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Presented by Michelle Mzamo (Chairperson) at the PHM-SA Annual General Meeting held on Wednesday, 21 March 2018, Mowbray Town Hall, Main Road, Mowbray, Cape Town
I would like to thank each of you who made time to attend the 2017 Annual General Meeting (AGM), and for joining us today at the 2018 AGM.
The year 2018 is the year in which we commemorate the 40th anniversary of the Alma Ata Declaration. For the proposed declaration, not much has been achieved, especially in poor countries. I am personally moved with some progress that South Africa is making towards universal health care, but I am also disturbed with how the process is being delayed and handled. For example, very little information reaches the communities and few people really understand what universal health care means. Since 1994, South Africa has also become MORE unequal, not LESS unequal. We are now world leaders in Inequality. We have now overtaken Brazil as the most unequal country in the world – evidence for this was presented last year during the visit of the French economist, Thomas Pikkety.
As the People’s Health Movement South Africa, we are calling for a People-Centred National Health System. What is a People’s National Health Insurance (NHI)? It is an NHI that seeks to address the financial inequalities in access to health care. By creating a single-payer system and making sure that people can get care when they have a serious sudden illness. It is an NHI that prevents disease and promotes health rather than just treating illness. It is an NHI in which communities have a meaningful voice.
In the past few years, South Africa has seen nine cabinet reshuffles. Dr Aaron Motsoaledi remained at the Department of Health, providing a degree of continuity that had the potential to impact favourably on the NHI process. Unfortunately, however, the NHI process has come under the influence of groups who have a lot to lose by equitable health care.
The PHM-SA Steering Committee held an Annual Strategic Planning meeting in 2017, where we met and planned strategically for the year. The meeting was held over a weekend and was attended by almost all the Steering Committee members. We also held 12 Steering Committee meetings (once a month) during the year.
PHM-SA Steering Committee members for 2017 were the following:
- Michelle Mzamo (Chairperson)
- Elroy Paulus (Deputy Chairperson)
- Angie Peter (Secretary)
- Melanie Alperstein (Deputy Secretary)
- James Irlam (Treasurer)
- Cleo Sawuti
- David Sanders
- Kathryn Stinson
- Leslie London
- Louis Reynolds
- Nozibele Mdayi
- Ntombi Mfiki
- Sindiswa Zibaya
- Sinesipho Jojo
- Peter Benjamin
- Catherine Mokotla
- Lebohang Nemutudi
- Shehnaz Munshi
- Nontutuzelo Hlafa
- Sivuyile Timakwe
We started updating our database of members, supporters and partners, which currently include more than 300 individuals and organisations. We have also moved the database to a new platform that is hosted by Grassroot. This platform is easier to use and it also provides an integrated Bavuse! communications platform that enables us to sign up and communicate with our members.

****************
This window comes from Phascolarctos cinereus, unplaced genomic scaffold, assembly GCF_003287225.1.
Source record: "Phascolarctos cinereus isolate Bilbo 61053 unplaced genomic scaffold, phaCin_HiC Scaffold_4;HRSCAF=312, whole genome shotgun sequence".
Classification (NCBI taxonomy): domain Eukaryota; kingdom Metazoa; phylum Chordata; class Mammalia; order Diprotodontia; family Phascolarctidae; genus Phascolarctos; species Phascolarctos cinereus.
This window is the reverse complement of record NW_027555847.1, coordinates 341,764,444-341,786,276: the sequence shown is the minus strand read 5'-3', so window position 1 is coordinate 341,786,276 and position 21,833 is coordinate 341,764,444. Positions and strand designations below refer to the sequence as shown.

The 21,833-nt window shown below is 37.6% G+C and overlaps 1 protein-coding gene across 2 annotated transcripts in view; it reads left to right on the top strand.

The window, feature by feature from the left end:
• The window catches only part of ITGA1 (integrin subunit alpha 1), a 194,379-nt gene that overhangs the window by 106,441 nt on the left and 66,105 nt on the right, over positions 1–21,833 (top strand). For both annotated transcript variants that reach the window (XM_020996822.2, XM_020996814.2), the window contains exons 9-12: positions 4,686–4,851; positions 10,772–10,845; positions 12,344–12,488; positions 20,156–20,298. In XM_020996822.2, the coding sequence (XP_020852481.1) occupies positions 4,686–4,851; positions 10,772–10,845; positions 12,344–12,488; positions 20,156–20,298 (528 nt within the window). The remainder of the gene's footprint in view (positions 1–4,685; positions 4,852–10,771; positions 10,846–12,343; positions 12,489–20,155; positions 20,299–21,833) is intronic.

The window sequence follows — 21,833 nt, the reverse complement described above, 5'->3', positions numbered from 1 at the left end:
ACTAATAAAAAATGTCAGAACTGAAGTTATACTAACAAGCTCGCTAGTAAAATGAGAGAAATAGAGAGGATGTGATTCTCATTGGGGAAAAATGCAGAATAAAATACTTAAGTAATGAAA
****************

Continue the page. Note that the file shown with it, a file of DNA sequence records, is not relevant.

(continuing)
PHM-SA has become a member of the Healthy Living Alliance (HEALA), and HEALA has become one of our partners. HEALA is an alliance of organisations with a mission to improve health through advocating for healthy nutrition and obesity prevention. HEALA has been instrumental in the campaign for a sugary drinks tax in South Africa.
PHM-SA has also become partners with the Southern African Alcohol Policy Alliance (SAAPA), which is a network that aims to address the challenge of harmonising and accelerating alcohol policy development in the region.
I would like to acknowledge the outcomes of the National Health Assembly (NHA) that we successfully hosted in 2016. As a result, we have seen strong partnerships or work done together with the Treatment Action Campaign (TAC) and SECTION27.
PHM-SA is also part of a national network that supports community care workers (CCWs) in self-organising. We have also been working with students to get them involved in PHM-SA.
The year 2017 did not start well as our funder suddenly pulled out without much notice. This was due to the change of government in Belgium. We were forced to work with two part-time staff members. They did incredible work and we managed to successfully host the following events over the past year:
- International Development Research Centre (IDRC) Workshop
- Gugulethu March Against Crime in our Health Facilities and on how to protect our health workers
- Gauteng SAPHU follow-up workshop
- Eastern Cape SAPHU follow-up workshop
- Western Cape SAPHU six-month programme
- Northern Cape SAPHU six-month programme
- PHM-SA workshop at the Public Health Association of South Africa (PHASA) Conference
- Community workshops on the Amendments to the Liquor Act